The local impact of the Afghanistan crisis
Carlton resident Fahima Iria was a long way from home when she heard the news of the Taliban’s take-over of her birthplace in Afghanistan.
The 52-year-old interpreter moved from Kabul in 1998 in search of a more secure life, and was alerted to the take over from a friend’s post on Facebook.
“I checked Facebook and found out the Taliban had taken over, I was shocked,” Ms Iria said.
For her 10 family members who still remain in Kabul, there has already been a host of changes to their everyday life.
And despite wanting to be with them, Ms Iria said the government made that near impossible.
“There’s already lots of changes, women are locked in and can’t go outside without a hijab, there is no working, lots of issues in Afghanistan,” Ms Iria said.
“It’s not easy to come to Australia, so at the moment they are staying there.”
To help with the crisis, the Australian Government has pledged to offer asylum to 3000 Afghan nationals by June next year.
This is in comparison to the 40,000 Canada and Britain will take in, and the 33,000 the US has committed to accommodate.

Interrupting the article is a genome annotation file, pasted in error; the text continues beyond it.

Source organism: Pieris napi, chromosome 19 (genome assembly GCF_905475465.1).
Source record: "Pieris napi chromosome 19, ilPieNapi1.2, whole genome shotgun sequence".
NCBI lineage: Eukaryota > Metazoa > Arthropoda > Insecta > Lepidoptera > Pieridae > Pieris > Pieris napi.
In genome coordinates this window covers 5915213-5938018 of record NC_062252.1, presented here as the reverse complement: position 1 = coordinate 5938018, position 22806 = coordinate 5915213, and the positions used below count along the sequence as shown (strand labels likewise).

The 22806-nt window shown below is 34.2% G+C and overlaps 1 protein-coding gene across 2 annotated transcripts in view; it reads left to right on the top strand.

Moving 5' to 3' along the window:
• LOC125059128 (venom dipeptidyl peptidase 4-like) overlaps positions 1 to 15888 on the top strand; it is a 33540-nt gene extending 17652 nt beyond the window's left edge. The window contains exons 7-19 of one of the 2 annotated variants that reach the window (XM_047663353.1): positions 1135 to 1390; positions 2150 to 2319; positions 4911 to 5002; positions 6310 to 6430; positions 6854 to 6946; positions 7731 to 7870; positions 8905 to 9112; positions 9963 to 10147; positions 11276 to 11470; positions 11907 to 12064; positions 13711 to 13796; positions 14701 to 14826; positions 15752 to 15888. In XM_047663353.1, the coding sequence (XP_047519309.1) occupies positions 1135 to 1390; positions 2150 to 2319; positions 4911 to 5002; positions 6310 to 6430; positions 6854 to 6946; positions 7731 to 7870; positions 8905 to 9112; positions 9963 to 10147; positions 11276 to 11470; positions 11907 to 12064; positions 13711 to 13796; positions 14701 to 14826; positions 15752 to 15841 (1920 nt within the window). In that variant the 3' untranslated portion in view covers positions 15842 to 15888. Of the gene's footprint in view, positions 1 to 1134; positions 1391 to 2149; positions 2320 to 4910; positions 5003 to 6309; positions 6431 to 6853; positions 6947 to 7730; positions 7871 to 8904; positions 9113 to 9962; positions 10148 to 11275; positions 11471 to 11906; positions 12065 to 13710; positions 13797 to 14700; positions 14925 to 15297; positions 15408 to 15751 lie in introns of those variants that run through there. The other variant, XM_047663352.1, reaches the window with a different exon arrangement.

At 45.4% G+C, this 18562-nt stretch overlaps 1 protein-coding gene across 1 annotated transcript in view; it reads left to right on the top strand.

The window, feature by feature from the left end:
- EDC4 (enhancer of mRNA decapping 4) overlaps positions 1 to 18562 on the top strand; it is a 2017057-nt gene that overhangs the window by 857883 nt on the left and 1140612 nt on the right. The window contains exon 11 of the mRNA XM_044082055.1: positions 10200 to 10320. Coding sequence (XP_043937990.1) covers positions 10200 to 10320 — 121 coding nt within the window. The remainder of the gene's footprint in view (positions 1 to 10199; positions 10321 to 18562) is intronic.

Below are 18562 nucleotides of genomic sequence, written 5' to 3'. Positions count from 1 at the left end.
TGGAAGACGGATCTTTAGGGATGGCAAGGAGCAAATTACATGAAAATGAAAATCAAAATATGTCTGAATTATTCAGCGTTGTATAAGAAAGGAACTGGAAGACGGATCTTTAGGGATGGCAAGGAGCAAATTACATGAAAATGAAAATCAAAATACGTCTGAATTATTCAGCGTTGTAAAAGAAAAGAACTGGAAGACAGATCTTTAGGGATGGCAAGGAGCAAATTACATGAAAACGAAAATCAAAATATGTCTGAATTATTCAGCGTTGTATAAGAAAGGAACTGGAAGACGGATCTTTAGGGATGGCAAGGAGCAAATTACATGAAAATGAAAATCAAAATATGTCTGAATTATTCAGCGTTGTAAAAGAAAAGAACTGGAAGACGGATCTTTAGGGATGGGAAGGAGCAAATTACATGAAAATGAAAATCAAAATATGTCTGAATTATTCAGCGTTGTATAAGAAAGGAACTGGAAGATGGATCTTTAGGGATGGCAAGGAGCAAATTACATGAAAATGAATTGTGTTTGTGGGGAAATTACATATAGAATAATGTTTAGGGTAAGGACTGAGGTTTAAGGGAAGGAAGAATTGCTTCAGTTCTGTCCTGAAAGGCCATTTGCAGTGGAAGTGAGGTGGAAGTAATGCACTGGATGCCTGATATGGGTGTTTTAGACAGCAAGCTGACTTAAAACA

Ms Iria said that the Australian Government’s response wasn’t good enough.
“My feeling is not positive. There are about 35 million people in Afghanistan and they’ve chosen to evacuate only 3000 for humanitarian reasons. What about the rest?” Ms Iria said.
For 40 years NATO and western governments were involved directly and indirectly in Afghanistan so they should be helping the Afghan people to create peace instead of withdrawing all help.
Ms Iria said that some of Prime Minister Scott Morrison’s statements showed he did not appreciate the nuance of the conflict.
“I heard the Australian Prime Minister say that Afghanistan is always fighting each other, and this statement hurt me and other Afghans a lot,” she said.
“The west created the conflict and made people fight each other, most people are peaceful.”
Although stability will be hard to attain, Ms Iria said that to help people in Afghanistan the best thing to do is to call on the government to consult with Afghans themselves.
“Right now, it’s hard to fundraise and transfer money to people, so people should put pressure on the Australian government to talk to people from Afghanistan and consult them in their decisions,” she said.
“That’s the best way to help.” •